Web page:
List of Figures

  1. The downhill-simplex method.
  2. Contour plot of the Rosenbrock banana function.
  3. Illustration of the downhill simplex method.
  4. Illustration of the gradient descent method.
  5. Illustration of Newton's method.
  6. Illustration of the Gauss-Newton method.
  7. Graphical interpretation of the normal equations.
  8. Illustration of the Levenberg-Marquardt method.
  9. Illustration of the golden section search algorithm.
  10. An historical spline.
  11. Examples of spline functions.
  12. Influence of coincident knots on a B-spline basis function.
  13. Some interesting properties of the B-splines.
  14. A possible graphical representation of B-spline weights.
  15. B-spline with coincident boundary knots.
  16. Basis functions of uniform cubic B-splines.
  17. Anatomy of a B-spline basis function of UCBS.
  18. A vector-valued B-splines.
  19. Construction of a bivariate B-spline basis function.
  20. Bivariate B-spline built using the tensor product.
  21. A 3-vector-valued tensor-product B-spline.
  22. Basis functions of tensor product B-spline.
  23. Influence of the weights of a NURBS.
  24. NURBS and perspective projection.
  25. Rational basis functions and partition of unity.
  26. Continuity conditions with a NURBS of degree 3.
  27. Exact representation of a circle with a NURBS of degree 2.
  28. Some classical radial basis functions.
  29. Probability density function of the normal distribution.
  30. Having values that deviate significantly from the mean of a normal distribution is extremely unlikely.
  31. Some common M-estimators.
  32. Noisy data to fit with a polynomial.
  33. Fitted polynomials for different hyperparameters.
  34. Illustration of the main concepts related to data fitting and hyperparameters.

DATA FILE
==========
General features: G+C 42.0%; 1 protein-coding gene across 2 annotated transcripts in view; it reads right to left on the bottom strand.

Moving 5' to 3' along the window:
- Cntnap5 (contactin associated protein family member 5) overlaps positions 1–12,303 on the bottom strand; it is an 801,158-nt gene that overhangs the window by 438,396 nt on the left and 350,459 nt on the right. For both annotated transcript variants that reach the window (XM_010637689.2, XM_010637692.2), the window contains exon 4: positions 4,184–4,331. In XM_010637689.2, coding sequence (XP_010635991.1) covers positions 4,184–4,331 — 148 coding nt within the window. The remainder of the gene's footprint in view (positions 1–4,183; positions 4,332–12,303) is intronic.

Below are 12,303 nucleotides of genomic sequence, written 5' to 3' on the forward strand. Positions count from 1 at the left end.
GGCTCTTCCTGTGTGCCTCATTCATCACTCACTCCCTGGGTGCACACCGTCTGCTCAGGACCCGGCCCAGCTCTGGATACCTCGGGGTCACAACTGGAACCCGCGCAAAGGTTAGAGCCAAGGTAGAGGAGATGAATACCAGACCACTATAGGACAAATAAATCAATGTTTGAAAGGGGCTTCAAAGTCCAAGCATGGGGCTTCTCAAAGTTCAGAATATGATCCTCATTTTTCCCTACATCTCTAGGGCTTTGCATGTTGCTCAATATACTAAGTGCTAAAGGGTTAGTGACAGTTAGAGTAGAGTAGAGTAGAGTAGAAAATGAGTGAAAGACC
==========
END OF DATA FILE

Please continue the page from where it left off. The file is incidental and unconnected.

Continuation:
35. An example of range surface.
  36. An example of range data points.
  37. Illustration of Shape-from-Stereo.
  38. Illustration of Shape-from-Shading.
  39. Illustration of Shape-from-Texture.
  40. Basic principles of 3D reconstruction using structured light.
  41. Basic principle of LADAR.
  42. Basic principle of ToF cameras.
  43. Example of range data representing Puy Pariou.
  44. Ordinary cross-validation score function.
  45. Final results for our example of range surface fitting.
  46. Sparsity structure of the bending matrix of bi-variate B-splines.
  47. An example of L-curve that has the typical shape of the letter L.
  48. An example of pathological case for the L-curve criterion.
  49. Example of the L-Tangent Norm criterion.
  50. An example of the LTN criterion presenting two meaningful minima.
  51. Examples of randomly generated surfaces.
  52. Real range data used in the experiments.
  53. Timings for computing the criteria.
  54. Computation time needed to optimize the L-tangent norm and the cross-validation.
  55. Computation time needed to reconstruct the whole surfaces.
  56. Comparison of the regularization parameters obtained with the LTN and with the ones obtained with cross-validation.
  57. Integral relative errors for 200 randomly generated surfaces.
  58. Relative error maps for the surfaces reconstructed using the LTN criterion.
  59. Illustration of our algorithm to fit a B-spline to range data with discontinuities and heteroskedastic noise.
  60. Illustration of the performance gain obtained when using a grid approach.
  61. Example of surface fitted on range data with heteroskedastic noise.
  62. Discrepancy between ground truth range images and the ones predicted with the fitted surface using our algorithm.
  63. General principle of image registration.
  64. Illustration of the inverse and forward warping.
  65. Principle of the SSD term for direct image registration.
  66. Introductory example of the proposed approach to direct image registration.
  67. Profile of the cost functions of the adaptive ROI approach.